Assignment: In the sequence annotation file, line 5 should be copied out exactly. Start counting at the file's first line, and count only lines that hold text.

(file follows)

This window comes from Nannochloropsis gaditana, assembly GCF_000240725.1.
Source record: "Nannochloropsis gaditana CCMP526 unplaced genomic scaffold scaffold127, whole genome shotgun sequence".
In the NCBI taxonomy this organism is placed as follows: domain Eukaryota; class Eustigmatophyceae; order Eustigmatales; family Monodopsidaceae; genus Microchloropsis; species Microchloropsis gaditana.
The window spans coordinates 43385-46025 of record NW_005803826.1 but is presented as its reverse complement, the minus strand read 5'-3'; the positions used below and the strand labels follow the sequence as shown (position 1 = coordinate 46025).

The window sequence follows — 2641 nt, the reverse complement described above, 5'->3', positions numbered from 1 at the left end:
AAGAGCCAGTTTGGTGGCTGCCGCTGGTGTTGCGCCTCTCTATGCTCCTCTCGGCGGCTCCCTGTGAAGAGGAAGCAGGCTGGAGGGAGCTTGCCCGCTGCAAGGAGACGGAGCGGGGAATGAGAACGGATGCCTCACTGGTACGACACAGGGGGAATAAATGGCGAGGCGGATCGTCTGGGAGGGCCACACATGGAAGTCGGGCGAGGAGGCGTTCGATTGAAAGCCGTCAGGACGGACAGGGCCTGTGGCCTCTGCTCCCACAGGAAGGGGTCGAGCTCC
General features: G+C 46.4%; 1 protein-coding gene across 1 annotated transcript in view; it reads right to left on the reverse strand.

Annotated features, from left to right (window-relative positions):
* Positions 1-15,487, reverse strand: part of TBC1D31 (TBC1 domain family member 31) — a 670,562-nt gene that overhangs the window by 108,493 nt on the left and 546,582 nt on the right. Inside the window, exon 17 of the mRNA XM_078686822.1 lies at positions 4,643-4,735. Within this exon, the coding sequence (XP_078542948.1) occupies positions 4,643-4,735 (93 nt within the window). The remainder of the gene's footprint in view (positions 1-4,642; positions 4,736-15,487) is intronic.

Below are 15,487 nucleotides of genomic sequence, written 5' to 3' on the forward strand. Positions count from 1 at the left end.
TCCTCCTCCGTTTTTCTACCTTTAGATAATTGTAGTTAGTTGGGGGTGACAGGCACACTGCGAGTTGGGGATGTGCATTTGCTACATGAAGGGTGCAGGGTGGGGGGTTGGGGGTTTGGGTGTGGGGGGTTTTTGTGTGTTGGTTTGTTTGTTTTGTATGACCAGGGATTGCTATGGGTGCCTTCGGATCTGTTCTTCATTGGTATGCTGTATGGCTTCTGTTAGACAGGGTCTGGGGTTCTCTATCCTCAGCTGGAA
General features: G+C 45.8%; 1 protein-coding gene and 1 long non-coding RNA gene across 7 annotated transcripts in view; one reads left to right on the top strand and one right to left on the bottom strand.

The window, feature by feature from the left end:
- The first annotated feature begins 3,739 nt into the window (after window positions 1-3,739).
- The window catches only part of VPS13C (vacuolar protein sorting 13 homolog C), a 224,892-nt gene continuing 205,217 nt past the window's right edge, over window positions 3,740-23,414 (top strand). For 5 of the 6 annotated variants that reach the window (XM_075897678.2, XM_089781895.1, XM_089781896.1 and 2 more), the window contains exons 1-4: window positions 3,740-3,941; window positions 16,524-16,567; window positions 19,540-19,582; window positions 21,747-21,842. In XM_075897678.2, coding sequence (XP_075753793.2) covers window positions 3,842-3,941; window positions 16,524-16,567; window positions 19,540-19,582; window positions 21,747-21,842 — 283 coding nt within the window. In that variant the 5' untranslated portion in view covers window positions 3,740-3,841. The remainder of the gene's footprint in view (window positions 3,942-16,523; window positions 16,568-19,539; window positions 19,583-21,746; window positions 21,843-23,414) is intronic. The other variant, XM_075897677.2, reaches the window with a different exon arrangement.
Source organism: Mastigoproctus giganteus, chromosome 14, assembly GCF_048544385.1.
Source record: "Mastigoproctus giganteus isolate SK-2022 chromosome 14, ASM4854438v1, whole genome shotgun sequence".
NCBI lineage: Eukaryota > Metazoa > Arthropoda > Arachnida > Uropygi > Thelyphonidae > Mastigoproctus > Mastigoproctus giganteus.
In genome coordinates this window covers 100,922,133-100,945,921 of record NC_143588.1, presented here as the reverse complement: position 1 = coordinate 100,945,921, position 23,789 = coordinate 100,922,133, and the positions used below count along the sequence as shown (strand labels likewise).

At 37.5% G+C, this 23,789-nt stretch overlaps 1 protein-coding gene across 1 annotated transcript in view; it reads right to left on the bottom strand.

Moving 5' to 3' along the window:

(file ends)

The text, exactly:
The window sequence follows — 2641 nt, the reverse complement described above, 5'->3', positions numbered from 1 at the left end: